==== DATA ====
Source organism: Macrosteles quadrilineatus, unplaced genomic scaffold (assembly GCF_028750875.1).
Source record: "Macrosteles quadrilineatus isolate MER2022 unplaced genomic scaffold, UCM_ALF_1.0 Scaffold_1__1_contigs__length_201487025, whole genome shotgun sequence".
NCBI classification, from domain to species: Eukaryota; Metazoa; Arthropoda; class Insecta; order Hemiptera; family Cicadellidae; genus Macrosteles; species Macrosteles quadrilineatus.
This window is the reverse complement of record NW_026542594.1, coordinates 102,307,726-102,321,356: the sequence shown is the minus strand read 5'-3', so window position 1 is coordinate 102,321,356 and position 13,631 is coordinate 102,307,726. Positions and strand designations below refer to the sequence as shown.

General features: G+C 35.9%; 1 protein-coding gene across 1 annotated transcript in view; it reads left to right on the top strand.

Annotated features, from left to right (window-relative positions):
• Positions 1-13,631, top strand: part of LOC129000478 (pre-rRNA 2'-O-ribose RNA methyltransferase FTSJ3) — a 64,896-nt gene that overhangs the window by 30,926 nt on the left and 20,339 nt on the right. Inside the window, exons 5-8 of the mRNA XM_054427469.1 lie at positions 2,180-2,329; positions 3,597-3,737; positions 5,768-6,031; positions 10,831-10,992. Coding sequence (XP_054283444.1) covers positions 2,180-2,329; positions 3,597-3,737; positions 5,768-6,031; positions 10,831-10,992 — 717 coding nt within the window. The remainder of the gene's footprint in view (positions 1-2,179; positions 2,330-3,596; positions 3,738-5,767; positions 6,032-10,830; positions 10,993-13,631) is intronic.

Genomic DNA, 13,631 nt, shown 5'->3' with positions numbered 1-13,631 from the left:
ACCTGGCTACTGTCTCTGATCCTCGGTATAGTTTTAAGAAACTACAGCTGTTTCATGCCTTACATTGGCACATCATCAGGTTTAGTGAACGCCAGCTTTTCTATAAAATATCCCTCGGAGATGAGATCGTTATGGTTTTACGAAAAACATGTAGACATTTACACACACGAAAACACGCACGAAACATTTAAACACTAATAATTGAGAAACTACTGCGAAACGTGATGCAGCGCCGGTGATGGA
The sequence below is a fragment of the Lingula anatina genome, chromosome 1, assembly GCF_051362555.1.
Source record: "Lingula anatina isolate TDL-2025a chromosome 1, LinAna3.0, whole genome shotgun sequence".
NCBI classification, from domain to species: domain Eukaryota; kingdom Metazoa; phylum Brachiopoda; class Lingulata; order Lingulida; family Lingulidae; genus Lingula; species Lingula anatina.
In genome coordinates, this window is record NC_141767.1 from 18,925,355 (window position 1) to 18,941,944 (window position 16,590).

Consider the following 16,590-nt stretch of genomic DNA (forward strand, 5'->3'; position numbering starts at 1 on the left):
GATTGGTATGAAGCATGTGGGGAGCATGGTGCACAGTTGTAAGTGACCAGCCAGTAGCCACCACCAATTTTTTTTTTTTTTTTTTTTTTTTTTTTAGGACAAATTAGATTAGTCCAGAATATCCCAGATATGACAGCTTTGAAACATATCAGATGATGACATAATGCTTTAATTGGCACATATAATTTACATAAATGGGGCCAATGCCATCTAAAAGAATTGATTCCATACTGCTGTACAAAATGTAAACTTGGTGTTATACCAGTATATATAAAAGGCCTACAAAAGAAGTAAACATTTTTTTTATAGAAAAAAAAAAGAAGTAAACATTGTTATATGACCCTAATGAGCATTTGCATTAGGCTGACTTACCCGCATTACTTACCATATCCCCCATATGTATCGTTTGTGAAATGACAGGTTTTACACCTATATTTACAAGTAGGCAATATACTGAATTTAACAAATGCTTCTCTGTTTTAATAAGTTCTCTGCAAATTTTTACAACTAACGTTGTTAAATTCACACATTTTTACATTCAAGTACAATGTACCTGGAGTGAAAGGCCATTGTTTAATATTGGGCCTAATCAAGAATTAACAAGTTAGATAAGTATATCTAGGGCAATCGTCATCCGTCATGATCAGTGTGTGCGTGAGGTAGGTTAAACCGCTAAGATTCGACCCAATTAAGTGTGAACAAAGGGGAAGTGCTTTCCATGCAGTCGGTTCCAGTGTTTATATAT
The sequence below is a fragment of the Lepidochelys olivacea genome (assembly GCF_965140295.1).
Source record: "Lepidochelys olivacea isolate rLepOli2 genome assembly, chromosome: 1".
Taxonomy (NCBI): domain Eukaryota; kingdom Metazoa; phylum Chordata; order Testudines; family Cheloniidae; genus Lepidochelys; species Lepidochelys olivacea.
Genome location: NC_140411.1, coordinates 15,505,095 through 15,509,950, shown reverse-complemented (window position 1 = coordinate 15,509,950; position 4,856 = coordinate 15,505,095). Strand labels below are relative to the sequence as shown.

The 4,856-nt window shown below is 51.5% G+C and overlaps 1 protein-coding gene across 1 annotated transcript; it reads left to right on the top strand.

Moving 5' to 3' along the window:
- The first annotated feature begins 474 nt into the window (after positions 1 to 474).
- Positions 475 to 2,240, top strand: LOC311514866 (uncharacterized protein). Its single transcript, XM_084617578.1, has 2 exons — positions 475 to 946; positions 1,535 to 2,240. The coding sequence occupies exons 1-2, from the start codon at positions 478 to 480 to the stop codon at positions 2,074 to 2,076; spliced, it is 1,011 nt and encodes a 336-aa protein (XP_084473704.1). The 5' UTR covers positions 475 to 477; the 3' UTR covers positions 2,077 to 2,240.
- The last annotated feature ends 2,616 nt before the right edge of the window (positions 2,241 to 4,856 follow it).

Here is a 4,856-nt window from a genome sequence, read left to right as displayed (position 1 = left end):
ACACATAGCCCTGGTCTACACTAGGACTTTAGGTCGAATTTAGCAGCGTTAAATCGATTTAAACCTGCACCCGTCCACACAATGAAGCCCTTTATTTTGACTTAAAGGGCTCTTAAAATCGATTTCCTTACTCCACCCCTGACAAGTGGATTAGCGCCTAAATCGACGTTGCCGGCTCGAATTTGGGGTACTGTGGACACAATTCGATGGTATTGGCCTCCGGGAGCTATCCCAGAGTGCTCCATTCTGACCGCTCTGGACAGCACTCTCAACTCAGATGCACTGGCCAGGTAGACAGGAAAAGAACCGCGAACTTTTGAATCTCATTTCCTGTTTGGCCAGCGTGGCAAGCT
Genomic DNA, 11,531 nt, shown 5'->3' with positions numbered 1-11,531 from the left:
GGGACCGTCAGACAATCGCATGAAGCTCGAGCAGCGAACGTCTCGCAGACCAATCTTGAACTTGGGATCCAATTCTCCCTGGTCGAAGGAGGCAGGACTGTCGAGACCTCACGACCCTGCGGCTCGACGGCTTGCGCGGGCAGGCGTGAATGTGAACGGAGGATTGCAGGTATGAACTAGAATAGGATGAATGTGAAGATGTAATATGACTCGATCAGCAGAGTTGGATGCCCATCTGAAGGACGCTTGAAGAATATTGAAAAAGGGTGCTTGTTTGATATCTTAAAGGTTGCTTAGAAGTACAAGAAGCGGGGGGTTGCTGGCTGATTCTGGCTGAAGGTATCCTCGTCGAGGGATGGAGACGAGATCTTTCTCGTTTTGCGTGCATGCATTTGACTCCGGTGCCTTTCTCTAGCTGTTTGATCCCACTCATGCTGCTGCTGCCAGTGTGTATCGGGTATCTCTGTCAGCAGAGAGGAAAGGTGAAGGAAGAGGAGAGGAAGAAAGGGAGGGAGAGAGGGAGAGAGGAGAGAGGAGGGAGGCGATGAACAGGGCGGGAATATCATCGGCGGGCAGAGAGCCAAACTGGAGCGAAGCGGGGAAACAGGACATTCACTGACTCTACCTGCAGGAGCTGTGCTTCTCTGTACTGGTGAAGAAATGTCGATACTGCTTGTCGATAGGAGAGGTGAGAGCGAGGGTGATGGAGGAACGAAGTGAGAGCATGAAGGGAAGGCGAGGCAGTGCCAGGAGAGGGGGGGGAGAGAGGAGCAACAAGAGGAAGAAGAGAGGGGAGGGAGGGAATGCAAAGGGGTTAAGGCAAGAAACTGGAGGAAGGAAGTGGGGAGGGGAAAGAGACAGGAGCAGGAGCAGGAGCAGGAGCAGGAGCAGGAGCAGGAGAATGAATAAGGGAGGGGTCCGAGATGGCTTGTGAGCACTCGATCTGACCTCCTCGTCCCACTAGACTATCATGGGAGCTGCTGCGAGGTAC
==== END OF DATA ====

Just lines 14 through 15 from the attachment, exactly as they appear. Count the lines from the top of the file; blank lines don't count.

Consider the following 16,590-nt stretch of genomic DNA (forward strand, 5'->3'; position numbering starts at 1 on the left):
GATTGGTATGAAGCATGTGGGGAGCATGGTGCACAGTTGTAAGTGACCAGCCAGTAGCCACCACCAATTTTTTTTTTTTTTTTTTTTTTTTTTTTAGGACAAATTAGATTAGTCCAGAATATCCCAGATATGACAGCTTTGAAACATATCAGATGATGACATAATGCTTTAATTGGCACATATAATTTACATAAATGGGGCCAATGCCATCTAAAAGAATTGATTCCATACTGCTGTACAAAATGTAAACTTGGTGTTATACCAGTATATATAAAAGGCCTACAAAAGAAGTAAACATTTTTTTTATAGAAAAAAAAAAGAAGTAAACATTGTTATATGACCCTAATGAGCATTTGCATTAGGCTGACTTACCCGCATTACTTACCATATCCCCCATATGTATCGTTTGTGAAATGACAGGTTTTACACCTATATTTACAAGTAGGCAATATACTGAATTTAACAAATGCTTCTCTGTTTTAATAAGTTCTCTGCAAATTTTTACAACTAACGTTGTTAAATTCACACATTTTTACATTCAAGTACAATGTACCTGGAGTGAAAGGCCATTGTTTAATATTGGGCCTAATCAAGAATTAACAAGTTAGATAAGTATATCTAGGGCAATCGTCATCCGTCATGATCAGTGTGTGCGTGAGGTAGGTTAAACCGCTAAGATTCGACCCAATTAAGTGTGAACAAAGGGGAAGTGCTTTCCATGCAGTCGGTTCCAGTGTTTATATAT